Luis Suarez had an interesting season. While he finished the season with 25 goals and 18 assists in La Liga, he was at times frustrating and often had fans shaking their heads. Throughout the season, people speculated that Suarez may have been injured, that Suarez had lost confidence, and that Suarez was just downright past his peak, and done as an elite player. To justify these speculations (especially the argument that he was past his peak), people started pointing to the stats tables for things like number of times caught offside – ignoring that Luis Suarez also led the league in number of times caught offside in his last three full seasons (2013/14 with Liverpool and 2015/16 and 2016/17 with Barcelona).
Along with the questions of injury and age, fans also began to bemoan the lack of consistency from Suarez. Fans started complaining about his poor touch, his misplaced passes, and his inability to hit what seemed to be easy shots. Those all seemed like fair criticisms, so I dug deeper into the numbers that would indicate if any of those assessments were true. I looked at whether he had more unsuccessful touches, whether he was dispossessed more, and whether he was actually misplacing passes more consistently. To my surprise, the answer to all was no – at least not significantly:
As you can see from the graph above, there are a few more unsuccessful touches – but not so much so that someone would notice. Over the course of a full 38-match season (3,420 minutes), Suarez was on pace for an extra five unsuccessful touches – or about one every 7.6 matches. You can also see the number of successful dribbles has declined slightly compared to the recent past, but his completion rate was nearly identical – 38.6% from 2013/14 to 2016/17 vs 38.9% in 2017/18. The difference wasn’t ability, just in the number of dribbles attempted. Finally, in his pass figures, if he was really displacing more passes, it would show up in his pass completion rate. While passing percentage isn’t perfect, by any means (Ted Knutson covers why here), they do – at the very least – tell us whether someone is completing passes less frequently. Again, Suarez seems to be the same as in the past – 75.1% in the past vs 76.9%, now. He could still have been misplacing simple passes more frequently, which would cause frustration with fans – especially Barcelona fans – so I dug into whether he was misplacing shorter passes. Once more, there wasn’t any luck on that front.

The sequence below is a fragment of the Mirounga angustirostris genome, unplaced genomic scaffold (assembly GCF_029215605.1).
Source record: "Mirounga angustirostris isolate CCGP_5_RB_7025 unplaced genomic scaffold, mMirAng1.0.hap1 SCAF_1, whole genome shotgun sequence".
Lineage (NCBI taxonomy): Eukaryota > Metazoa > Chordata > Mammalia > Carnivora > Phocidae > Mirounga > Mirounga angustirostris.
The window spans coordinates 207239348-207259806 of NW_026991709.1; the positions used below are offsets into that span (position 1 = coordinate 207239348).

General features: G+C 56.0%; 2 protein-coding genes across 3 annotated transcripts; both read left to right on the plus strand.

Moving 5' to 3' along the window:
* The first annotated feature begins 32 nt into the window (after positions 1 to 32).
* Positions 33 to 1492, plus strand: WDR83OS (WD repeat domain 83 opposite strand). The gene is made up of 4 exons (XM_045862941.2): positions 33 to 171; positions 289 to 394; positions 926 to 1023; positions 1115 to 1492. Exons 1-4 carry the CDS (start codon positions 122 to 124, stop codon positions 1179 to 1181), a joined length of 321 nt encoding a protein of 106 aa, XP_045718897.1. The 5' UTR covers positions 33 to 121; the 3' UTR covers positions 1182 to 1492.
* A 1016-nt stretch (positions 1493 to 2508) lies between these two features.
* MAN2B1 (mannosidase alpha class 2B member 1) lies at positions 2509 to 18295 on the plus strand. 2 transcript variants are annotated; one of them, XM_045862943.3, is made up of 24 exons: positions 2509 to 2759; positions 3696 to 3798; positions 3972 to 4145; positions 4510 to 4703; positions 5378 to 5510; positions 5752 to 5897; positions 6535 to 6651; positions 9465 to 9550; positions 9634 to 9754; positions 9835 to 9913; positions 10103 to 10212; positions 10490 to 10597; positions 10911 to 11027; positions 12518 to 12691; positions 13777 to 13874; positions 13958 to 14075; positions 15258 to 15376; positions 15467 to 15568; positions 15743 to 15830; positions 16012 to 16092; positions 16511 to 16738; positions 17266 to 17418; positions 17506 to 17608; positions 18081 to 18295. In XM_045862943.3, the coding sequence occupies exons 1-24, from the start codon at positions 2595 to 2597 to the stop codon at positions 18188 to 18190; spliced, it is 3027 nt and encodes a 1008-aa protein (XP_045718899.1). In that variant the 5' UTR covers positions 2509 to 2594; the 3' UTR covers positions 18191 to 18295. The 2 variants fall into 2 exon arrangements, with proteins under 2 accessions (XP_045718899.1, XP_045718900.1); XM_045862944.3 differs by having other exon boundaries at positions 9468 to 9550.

So what was it about Suarez’s game that had changed, and was driving fans so crazy? Obviously there was something different, but I still couldn’t find what it was. I began to wonder whether it was about the consistency of his performances. Maybe his individual performances were inconsistent, and that was giving the perception that he had declined and wasn’t producing as well. To do this, I decided to look into his expected output on a five match rolling average. This average would show us how he’d looked over the past season, while helping to remove some of the extreme outliers. While we are, in part, looking for matches significantly different than the rest, we’re mostly looking for groups of matches. Every player has had a bad or great match, but the fans won’t be upset for a one-off match where Suarez looked dull. The rolling average will show us what fans will be upset about – runs of poor matches. To start, I looked at his rolling averages for the stats listed above – unsuccessful touches, times dispossessed, successful dribbles, and times caught offside. All of the averages are based off per 90 figures, to account for matches in which he was subbed on or off: